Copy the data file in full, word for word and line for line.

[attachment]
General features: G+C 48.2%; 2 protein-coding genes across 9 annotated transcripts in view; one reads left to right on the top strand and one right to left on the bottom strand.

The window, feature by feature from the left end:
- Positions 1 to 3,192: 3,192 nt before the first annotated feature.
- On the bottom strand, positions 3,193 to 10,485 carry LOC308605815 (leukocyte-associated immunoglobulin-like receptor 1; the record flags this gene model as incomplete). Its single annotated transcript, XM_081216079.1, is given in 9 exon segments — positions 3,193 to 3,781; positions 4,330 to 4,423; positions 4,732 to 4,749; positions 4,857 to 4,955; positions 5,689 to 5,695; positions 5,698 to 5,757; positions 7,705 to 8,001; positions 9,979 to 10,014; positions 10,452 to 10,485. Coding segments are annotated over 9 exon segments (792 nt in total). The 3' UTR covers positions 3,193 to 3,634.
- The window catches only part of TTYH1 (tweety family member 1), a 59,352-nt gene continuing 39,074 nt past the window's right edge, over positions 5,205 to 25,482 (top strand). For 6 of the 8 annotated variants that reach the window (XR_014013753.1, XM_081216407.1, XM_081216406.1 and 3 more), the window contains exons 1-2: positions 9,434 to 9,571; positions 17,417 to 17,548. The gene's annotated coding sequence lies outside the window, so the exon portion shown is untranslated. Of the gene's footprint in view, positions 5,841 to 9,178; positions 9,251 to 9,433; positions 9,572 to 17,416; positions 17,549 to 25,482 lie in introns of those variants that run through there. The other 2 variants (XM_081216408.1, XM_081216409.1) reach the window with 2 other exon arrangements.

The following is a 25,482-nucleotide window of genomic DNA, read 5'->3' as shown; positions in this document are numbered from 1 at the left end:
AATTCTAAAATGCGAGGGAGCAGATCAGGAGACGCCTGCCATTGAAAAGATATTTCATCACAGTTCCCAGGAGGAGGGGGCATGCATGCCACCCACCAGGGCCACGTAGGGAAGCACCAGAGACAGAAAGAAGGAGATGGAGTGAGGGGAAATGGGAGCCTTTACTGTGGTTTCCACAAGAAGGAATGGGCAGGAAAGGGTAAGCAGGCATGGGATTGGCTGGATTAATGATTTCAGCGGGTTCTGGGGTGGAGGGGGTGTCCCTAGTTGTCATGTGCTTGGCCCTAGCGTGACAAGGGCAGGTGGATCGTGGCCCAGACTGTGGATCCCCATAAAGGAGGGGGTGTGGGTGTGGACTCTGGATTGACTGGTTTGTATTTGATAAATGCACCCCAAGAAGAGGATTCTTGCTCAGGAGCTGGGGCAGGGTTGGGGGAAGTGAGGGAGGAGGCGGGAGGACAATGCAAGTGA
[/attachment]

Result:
General features: G+C 48.2%; 2 protein-coding genes across 9 annotated transcripts in view; one reads left to right on the top strand and one right to left on the bottom strand.

The window, feature by feature from the left end:
- Positions 1 to 3,192: 3,192 nt before the first annotated feature.
- On the bottom strand, positions 3,193 to 10,485 carry LOC308605815 (leukocyte-associated immunoglobulin-like receptor 1; the record flags this gene model as incomplete). Its single annotated transcript, XM_081216079.1, is given in 9 exon segments — positions 3,193 to 3,781; positions 4,330 to 4,423; positions 4,732 to 4,749; positions 4,857 to 4,955; positions 5,689 to 5,695; positions 5,698 to 5,757; positions 7,705 to 8,001; positions 9,979 to 10,014; positions 10,452 to 10,485. Coding segments are annotated over 9 exon segments (792 nt in total). The 3' UTR covers positions 3,193 to 3,634.
- The window catches only part of TTYH1 (tweety family member 1), a 59,352-nt gene continuing 39,074 nt past the window's right edge, over positions 5,205 to 25,482 (top strand). For 6 of the 8 annotated variants that reach the window (XR_014013753.1, XM_081216407.1, XM_081216406.1 and 3 more), the window contains exons 1-2: positions 9,434 to 9,571; positions 17,417 to 17,548. The gene's annotated coding sequence lies outside the window, so the exon portion shown is untranslated. Of the gene's footprint in view, positions 5,841 to 9,178; positions 9,251 to 9,433; positions 9,572 to 17,416; positions 17,549 to 25,482 lie in introns of those variants that run through there. The other 2 variants (XM_081216408.1, XM_081216409.1) reach the window with 2 other exon arrangements.

The following is a 25,482-nucleotide window of genomic DNA, read 5'->3' as shown; positions in this document are numbered from 1 at the left end:
AATTCTAAAATGCGAGGGAGCAGATCAGGAGACGCCTGCCATTGAAAAGATATTTCATCACAGTTCCCAGGAGGAGGGGGCATGCATGCCACCCACCAGGGCCACGTAGGGAAGCACCAGAGACAGAAAGAAGGAGATGGAGTGAGGGGAAATGGGAGCCTTTACTGTGGTTTCCACAAGAAGGAATGGGCAGGAAAGGGTAAGCAGGCATGGGATTGGCTGGATTAATGATTTCAGCGGGTTCTGGGGTGGAGGGGGTGTCCCTAGTTGTCATGTGCTTGGCCCTAGCGTGACAAGGGCAGGTGGATCGTGGCCCAGACTGTGGATCCCCATAAAGGAGGGGGTGTGGGTGTGGACTCTGGATTGACTGGTTTGTATTTGATAAATGCACCCCAAGAAGAGGATTCTTGCTCAGGAGCTGGGGCAGGGTTGGGGGAAGTGAGGGAGGAGGCGGGAGGACAATGCAAGTGA